Ronny Smith: Struttin' (2024, Pacific Coast Jazz): Guitarist, "melodic and soulful," writes funky originals, covers Wes Montgomery, also credited "keys, bass, programming," second song adds vocals to sound like a Chic outtake (but just that one), elsewhere there's a nice bit of sax. B+(*) [cd] [04-19]

Mary Timony: Untame the Tiger (2024, Merge): Singer-songwriter from DC, been through several indie bands (Helium, Wild Flag, Ex Hex, Hammered Hulls) as well as several solo albums (one called Ex Hex before the group). B [sp]

Erik Truffaz: Clap! (2023, Blue Note): Trumpet player, born in Switzerland, close to twenty albums since 1997. B+(*) [sp]

Julia Vari Feat. Negroni's Trio: Somos (2024, Alternative Representa): Mexican-American standards singer, couple previous albums (but none on Discogs), backed by Puerto Rican pianist José Negroni, who has at least four Trio albums with Josh Allen (bass) and Nomar Negroni (drums, José's son). Seven songs, 35:19, the sort of singer and trio I rarely give a second thought to, but everything here delights me -- the torchy opener in Spanish, seguing into "Nature Boy," "Song for My Father" with lyrics in Portuguese, and especially the bits of French in "C'est si bon," a language I know just well enough to feel the phrase without having to translate it. A- [cd]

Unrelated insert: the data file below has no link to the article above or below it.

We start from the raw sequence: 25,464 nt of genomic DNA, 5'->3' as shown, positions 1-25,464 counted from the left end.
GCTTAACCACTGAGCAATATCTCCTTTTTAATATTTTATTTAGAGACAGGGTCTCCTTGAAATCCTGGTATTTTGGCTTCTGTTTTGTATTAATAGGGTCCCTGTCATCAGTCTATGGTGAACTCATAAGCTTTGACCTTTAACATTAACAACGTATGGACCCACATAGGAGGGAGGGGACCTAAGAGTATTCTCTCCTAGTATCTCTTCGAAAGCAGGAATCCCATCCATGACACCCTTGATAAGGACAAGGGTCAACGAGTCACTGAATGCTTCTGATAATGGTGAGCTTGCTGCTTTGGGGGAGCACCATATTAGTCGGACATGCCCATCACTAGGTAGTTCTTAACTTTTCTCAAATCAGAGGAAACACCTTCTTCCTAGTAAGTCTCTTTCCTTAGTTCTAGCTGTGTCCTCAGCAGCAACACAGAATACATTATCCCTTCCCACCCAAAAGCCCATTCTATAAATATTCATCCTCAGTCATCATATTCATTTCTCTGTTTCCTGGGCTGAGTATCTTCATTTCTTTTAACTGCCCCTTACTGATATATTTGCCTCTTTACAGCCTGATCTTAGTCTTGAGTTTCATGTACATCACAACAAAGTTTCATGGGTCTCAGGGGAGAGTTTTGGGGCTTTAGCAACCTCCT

Fay Victor: Herbie Nichols SUNG: Life Is Funny That Way (2023 [2024], Tao Forms, 2CD): Jazz singer, born in Brooklyn but moved around a lot, with Trinidad and Zambia figuring in her childhood, Long Island for her teens, with Japan and Amsterdam major pivots in her career. She's probably sick of the Betty Carter comparisons, but after this album it's Carter who should be honored. I've been a huge fan of Nichols since I first heard his Blue Note trios in a 1975 2-LP (The Third World, but still have no idea how she managed to arrange those compositions into these pieces (adding her lyrics, or often just scat), except to note that Nichols' legacy has long inspired other geniuses (Misha Mengelberg, Steve Lacy, and Roswell Rudd leap to mind). (By the way, I'm only now noticing that the original LPs were in two volumes as The Prophetic Herbie Nichols, following on The Amazing Bud Powell, The Eminent Jay Jay Johnson, etc.; for CDs, look for The Complete Blue Note Recordings, originally on Mosaic but reissued by Blue Note in 1997, and also look out for his Bethlehem album, Love, Gloom, Cash, Love. A good place to start for Nicols projects in Regeneration (1983), with all three names I dropped above, but they've each done more, as have many others.) Group here is superb, with Michaël Attias (alto/baritone sax), Anthony Coleman (piano), Ratzo Harris (bass), and Tom Rainey (drums). (Like Carter, she really knows how to work a band.) A [cd] [04-05]